It can be tough to head outside on rainy or snowy days. But not with these 9 winter exercise tips to stay warm and injury-free when working out in cold weather.
1. Dress ‘Dry,’ Not Just ‘Warm’
The quickest way to lose body heat is to get wet. Because water is an efficient heat conductor — moving heat away from the area of highest concentration (your body) to the lowest (cold air outside) — getting wet will quickly leave you chilled and miserable.
“Wet fabric next to your skin will zap your body heat and give you an unwanted chill,” says Shelley Barrett, owner of Fearless Wanaka."That means, skip active wear made from cotton, which soaks up sweat and rain and holds in moisture".
Fearless stocks the latest technology in luxury activewear for all sorts of workouts and temperatures.
2. Layer Up
Don’t stop at sweat-wicking clothes. You also need layers to trap warm air next to your body and keep out the elements (like rain, snow, and wind).
First, put on a thin base layer made of synthetic fabrics (discussed above) to help pull sweat away from your skin. If it’s really cold outside, wear a middle layer, like the Puma Active Hoodie for extra warmth. Then, add an outer layer (or shell) to protect you from wind, snow, and rain.
Depending on the weather, your outer shell can be a lightweight nylon windbreaker or vest, or a heavyweight, waterproof jacket.
3. Protect Your Extremities
To keep your extremities warm, wear a hat or headband and gloves or mittens if it's really cold. Thick socks also help. All these add-ons should be wool or synthetic, rather than cotton, to help keep sweat off your skin.
4. Protect Your Skin
Winter air isn’t just cold, it’s dry. To keep your skin from drying out, drink plenty of water and rub on moisturising cream or lotion.
Even if it’s cloudy, UV rays can reach and damage the skin. What’s more, it’s important to realise that snow reflects up to 80 percent of UV rays, so when there’s snow out you are hit by many of the same rays twice. If you’re skiing or snowboarding in the mountains, your risk of sunburn is even higher.
Before heading out (no matter the elevation), apply sunscreen with at least SPF 30 to your face and any other skin that will be exposed and apply SPF lip balm before, during, and after your workout. The Salt & Stone collection of organic SPF creams and lip balms is highly recommended.
And don’t forget to protect your eyes with UV-blocking sunglasses like the Blenders range at Fearless.
5. Do a Warm-Up First
There’s no getting around the need for a good warm-up, no matter what the mercury reads. Dynamic warm-ups increase blood flow and temperature in the muscles to help decrease the risk of injuries.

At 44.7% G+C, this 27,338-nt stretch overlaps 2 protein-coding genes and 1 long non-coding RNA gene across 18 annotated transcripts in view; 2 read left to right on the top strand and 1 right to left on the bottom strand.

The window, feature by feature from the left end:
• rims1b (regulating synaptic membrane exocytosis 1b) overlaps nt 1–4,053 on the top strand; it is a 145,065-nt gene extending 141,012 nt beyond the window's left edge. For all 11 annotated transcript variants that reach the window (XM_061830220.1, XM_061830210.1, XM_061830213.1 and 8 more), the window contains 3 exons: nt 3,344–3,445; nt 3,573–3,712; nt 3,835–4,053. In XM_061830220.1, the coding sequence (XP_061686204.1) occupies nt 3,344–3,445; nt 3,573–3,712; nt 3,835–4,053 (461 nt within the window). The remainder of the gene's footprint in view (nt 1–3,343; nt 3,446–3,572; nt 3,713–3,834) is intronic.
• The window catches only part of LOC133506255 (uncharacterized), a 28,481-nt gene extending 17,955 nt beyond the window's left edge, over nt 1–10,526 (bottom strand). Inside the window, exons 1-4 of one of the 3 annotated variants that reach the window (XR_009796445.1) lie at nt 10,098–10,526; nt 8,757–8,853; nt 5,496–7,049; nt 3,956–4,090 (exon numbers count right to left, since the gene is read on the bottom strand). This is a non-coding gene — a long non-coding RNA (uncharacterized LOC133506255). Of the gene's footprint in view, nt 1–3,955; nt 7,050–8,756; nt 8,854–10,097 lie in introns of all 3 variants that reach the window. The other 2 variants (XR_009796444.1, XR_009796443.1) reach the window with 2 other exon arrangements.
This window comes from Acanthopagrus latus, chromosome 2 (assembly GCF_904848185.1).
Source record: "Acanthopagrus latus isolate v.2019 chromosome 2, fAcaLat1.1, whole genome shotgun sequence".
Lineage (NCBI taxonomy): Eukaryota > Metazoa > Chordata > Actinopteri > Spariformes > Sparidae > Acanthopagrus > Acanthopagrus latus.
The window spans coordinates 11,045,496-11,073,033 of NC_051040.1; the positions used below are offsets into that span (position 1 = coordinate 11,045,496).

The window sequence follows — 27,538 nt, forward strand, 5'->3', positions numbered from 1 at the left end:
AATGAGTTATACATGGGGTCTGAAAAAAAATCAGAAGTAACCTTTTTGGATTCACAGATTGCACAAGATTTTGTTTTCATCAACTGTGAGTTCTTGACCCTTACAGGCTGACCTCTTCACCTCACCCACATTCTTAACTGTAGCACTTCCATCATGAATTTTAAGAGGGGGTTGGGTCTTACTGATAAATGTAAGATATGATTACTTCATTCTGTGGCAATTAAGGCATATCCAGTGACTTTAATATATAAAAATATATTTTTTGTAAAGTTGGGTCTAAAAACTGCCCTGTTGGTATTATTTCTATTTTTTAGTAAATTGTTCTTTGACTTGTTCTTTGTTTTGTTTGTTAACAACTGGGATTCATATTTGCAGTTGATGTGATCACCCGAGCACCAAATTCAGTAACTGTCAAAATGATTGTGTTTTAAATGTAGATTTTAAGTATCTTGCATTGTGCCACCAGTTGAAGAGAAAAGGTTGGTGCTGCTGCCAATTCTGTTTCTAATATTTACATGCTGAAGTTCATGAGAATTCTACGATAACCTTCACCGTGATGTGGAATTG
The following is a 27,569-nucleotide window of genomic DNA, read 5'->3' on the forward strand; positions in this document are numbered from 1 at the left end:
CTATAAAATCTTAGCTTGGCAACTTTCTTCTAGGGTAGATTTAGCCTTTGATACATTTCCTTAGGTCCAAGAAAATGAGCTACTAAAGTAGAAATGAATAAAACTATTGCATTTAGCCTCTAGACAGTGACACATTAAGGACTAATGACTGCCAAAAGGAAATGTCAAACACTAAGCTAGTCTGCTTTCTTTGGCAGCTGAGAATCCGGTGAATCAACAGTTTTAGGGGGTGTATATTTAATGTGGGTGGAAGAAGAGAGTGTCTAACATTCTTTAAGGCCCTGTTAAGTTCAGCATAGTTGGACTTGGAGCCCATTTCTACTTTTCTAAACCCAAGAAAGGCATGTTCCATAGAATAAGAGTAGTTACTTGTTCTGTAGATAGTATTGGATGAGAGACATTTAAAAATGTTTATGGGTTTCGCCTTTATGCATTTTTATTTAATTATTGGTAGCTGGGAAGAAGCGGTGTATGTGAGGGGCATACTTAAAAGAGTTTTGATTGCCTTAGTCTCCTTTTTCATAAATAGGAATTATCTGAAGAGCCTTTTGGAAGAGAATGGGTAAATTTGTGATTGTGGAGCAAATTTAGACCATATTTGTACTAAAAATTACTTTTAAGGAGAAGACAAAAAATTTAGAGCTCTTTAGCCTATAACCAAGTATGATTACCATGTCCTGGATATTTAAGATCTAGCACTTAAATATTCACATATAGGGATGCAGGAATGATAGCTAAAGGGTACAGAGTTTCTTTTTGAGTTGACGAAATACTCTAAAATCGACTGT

When exercising in colder temperatures, you’re at increased risk for sprains and strains. Think of it as like stretching a cold rubber band. It easily snaps, right? Warm it up, though, and it becomes more pliable and less likely to fray.
The best dynamic warm-up for you depends on what type of workout you’re doing. But for all warm-ups, be sure they include low-intensity movements that mimic the exercise you’re about to perform. If you're a runner, for instance, a dynamic warm-up might include bodyweight lunges and squats, arm swings, and core activation work.
And be sure not to confuse warming up with static, bend-and-hold stretching. Those stretches are best saved until the end of your workout.
6. Breathe Right
If you’ve gotten your heart rate up when the temperatures start to drop, you know it feels different from when you’re in warmer temperatures. It can actually hurt to breathe because of how your body reacts to cold, dry air.
In cold weather, airway passages tend to narrow, which makes inhalation more difficult.
Breathing in through your nose can help warm and humidify air, but that’s not always feasible when you’re exerting yourself and breathing heavily. Wrapping a bandanna or scarf around your mouth (or another thin fabric layer) can help trap water vapour in when you breathe out to keep air more moist as you continue to breathe.
7. Remove Layers as You Heat Up
“The biggest mistake in dressing for cold weather exercise is putting on too many layers and not peeling them off in time,” Barrett says. After all, exercising will considerably warm you, and you don’t want to get sweaty when you’re in freezing temps — leaving you at risk of everything from dehydration to frostbite.
8. Drink Up
Some people don’t feel as thirsty during cold-weather workouts as they do during warmer-weather workouts but you’re still losing fluids through sweat and breathing in lower temperatures. And you still need to replace those fluids by drinking water.
9. Cool Down and Change Out of Damp Gear
Once you stop moving, you’ll get chilled fast. But that doesn’t mean you don’t need to cool down. Whatever the weather, a cool-down is important after sustained exercise. It helps your body eliminate exercise by-products and reduce potential soreness.
Change into something cosy and be proud of yourself for staying active in the winter months when many people prefer to blob in front of the tv. You did it!